Iran's foreign minister was due to leave today for a whirlwind diplomatic tour as world leaders scramble to salvage something from the wreckage of a landmark nuclear deal in the wake of Washington's withdrawal.
Mohammad Javad Zarif's tour starts two days after unprecedented Israeli strikes in Syria which a monitor said killed at least 11 Iranian fighters, triggering fears of a broader conflict between the two arch-enemies.
Before leaving, Zarif published a government statement on his Twitter page, slamming the "extremist administration" of US President Donald Trump for abandoning "an accord recognised as a victory of diplomacy by the international community".
It reiterated that Iran was preparing to resume "industrial-scale" uranium enrichment "without any restrictions" unless Europe provided solid guarantees that it could maintain trade ties despite renewed US sanctions.
Zarif's delicate diplomatic mission was complicated by reports of clashes between Iranian and Israeli forces in Syria on Thursday.
The Syrian Observatory of Human Rights said today that 11 Iranians were among the pro-regime fighters killed in strikes by Israel, which has vowed to prevent Iran gaining a military foothold in neighbouring Syria.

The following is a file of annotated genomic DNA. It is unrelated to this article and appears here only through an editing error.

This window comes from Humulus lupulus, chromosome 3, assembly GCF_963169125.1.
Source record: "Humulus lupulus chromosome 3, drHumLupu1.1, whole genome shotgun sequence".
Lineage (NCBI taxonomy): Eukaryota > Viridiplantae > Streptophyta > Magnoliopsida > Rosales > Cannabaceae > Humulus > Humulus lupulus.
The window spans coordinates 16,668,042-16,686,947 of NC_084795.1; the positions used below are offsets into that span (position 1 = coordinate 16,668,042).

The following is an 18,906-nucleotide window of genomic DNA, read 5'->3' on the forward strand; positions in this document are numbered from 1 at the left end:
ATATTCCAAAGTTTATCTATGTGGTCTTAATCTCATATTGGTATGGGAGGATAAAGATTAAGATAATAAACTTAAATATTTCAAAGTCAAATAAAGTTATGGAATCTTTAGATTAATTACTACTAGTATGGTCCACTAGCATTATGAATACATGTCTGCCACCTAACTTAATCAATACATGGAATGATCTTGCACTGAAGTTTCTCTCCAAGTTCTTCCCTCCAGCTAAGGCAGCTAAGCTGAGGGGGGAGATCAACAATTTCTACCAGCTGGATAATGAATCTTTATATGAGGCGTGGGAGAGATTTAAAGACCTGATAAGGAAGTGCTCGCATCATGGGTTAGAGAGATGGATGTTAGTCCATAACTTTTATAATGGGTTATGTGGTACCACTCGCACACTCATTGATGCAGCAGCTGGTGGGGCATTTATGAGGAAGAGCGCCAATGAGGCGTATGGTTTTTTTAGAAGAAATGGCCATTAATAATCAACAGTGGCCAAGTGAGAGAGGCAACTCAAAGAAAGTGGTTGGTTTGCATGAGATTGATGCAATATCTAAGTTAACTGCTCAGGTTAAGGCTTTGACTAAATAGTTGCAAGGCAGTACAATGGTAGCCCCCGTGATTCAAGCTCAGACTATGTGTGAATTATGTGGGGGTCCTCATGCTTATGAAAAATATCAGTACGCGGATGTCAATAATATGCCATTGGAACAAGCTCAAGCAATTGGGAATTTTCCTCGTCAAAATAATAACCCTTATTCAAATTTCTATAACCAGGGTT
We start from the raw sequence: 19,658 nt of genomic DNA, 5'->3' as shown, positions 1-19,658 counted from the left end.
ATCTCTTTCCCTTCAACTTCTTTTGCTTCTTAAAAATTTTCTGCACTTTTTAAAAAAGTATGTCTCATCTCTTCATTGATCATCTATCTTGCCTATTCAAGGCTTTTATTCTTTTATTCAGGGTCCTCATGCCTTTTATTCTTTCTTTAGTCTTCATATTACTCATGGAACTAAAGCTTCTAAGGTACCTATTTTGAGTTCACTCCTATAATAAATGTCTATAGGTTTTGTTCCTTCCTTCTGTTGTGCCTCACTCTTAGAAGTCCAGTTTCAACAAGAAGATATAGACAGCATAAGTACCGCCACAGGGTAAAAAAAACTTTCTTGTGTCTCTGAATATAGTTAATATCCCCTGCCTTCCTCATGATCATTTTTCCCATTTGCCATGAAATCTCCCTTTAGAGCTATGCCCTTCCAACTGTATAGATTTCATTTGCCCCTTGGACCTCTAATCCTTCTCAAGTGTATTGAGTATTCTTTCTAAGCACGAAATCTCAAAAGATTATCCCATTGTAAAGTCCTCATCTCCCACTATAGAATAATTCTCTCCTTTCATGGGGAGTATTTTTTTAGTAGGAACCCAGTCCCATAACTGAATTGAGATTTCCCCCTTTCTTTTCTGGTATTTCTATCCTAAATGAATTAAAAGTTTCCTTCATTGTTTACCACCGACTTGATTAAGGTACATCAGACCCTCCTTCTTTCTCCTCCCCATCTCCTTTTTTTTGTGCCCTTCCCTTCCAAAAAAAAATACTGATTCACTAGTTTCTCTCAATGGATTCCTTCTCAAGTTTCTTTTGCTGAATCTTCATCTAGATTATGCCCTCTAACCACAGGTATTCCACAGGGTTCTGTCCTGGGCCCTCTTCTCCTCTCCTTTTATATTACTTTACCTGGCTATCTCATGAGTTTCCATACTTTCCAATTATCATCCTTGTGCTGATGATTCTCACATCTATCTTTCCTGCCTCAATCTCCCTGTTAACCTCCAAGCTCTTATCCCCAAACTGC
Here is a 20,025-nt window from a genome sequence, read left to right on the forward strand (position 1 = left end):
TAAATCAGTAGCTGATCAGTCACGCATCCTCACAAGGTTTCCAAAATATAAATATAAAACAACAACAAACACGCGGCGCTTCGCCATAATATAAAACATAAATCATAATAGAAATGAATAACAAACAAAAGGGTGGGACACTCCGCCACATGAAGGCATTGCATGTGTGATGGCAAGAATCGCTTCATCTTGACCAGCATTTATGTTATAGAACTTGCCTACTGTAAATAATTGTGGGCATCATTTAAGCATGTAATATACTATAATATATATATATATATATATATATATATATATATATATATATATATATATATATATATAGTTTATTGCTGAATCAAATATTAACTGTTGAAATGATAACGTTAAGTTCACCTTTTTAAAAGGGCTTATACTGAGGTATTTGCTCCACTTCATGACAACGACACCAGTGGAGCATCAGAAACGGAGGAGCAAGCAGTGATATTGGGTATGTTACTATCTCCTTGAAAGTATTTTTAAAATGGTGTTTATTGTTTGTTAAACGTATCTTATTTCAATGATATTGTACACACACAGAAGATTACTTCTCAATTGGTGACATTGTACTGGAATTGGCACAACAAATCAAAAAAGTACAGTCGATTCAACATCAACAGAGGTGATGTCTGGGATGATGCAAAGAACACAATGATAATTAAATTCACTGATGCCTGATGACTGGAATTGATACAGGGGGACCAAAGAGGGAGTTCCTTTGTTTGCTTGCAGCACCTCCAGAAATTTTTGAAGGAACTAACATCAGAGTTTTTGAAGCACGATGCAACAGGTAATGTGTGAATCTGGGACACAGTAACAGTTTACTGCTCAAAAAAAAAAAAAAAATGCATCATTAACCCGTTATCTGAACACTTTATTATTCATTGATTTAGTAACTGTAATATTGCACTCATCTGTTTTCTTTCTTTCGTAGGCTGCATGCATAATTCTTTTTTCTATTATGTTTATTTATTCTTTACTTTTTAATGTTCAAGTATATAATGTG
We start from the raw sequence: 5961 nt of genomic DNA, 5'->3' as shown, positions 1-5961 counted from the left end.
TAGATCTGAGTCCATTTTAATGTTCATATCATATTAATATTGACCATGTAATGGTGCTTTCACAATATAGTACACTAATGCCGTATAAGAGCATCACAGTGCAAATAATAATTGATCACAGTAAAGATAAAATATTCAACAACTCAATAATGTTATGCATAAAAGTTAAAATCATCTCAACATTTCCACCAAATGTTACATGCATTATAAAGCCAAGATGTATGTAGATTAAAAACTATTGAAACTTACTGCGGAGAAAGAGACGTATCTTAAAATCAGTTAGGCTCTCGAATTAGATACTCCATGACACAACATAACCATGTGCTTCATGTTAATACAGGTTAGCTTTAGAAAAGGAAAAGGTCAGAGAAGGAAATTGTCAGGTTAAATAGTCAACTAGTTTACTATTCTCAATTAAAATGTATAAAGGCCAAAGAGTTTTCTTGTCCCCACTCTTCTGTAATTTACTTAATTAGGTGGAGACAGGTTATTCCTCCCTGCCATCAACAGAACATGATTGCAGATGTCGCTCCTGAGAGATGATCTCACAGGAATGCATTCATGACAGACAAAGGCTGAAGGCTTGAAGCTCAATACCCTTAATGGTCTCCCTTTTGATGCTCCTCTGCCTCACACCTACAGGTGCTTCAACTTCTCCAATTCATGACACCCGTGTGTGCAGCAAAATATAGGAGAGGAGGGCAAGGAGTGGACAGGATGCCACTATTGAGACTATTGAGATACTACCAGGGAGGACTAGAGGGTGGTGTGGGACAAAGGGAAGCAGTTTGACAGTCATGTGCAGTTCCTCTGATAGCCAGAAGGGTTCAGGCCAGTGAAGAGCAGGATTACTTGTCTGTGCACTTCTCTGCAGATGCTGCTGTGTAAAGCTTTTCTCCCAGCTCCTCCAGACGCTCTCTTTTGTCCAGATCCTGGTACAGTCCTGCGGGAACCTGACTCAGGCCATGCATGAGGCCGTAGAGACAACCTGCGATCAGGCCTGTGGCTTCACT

Tehran, which has sought to avoid an escalation in regional conflict that could alienate its European partners, has not commented on whether its forces were hit.
Iran denies that version of events, saying the Israeli strikes were launched on "invented pretexts".
Meanwhile, European diplomats in Tehran fumed that Trump's decision to withdraw from the nuclear deal could undermine years of patient work to restore commercial and diplomatic ties with the Islamic Republic.
"Since the signing of the JCPOA (nuclear deal), we have gone from an atmosphere like a gold rush, to one of utter depression," said a Western trade diplomat on condition of anonymity.
"We are waiting now for how the decision-makers in the European Union will react. If the EU leans towards accommodating the US, all the progress we have made since 2015 will be lost." But she emphasised that many of the problems began long before Trump's move last Tuesday.
"Decisions on the Iranian side took longer than expected, international banks were reluctant to work with Iran and the recent decline in the value of (Iran's currency) made international business even more difficult," she said.
Iranian hardliners -- who have long opposed President Hassan Rouhani's moves to improve ties with the West -- are already mobilising against the efforts to save the nuclear deal.
(This story has not been edited by Business Standard staff and is auto-generated from a syndicated feed.)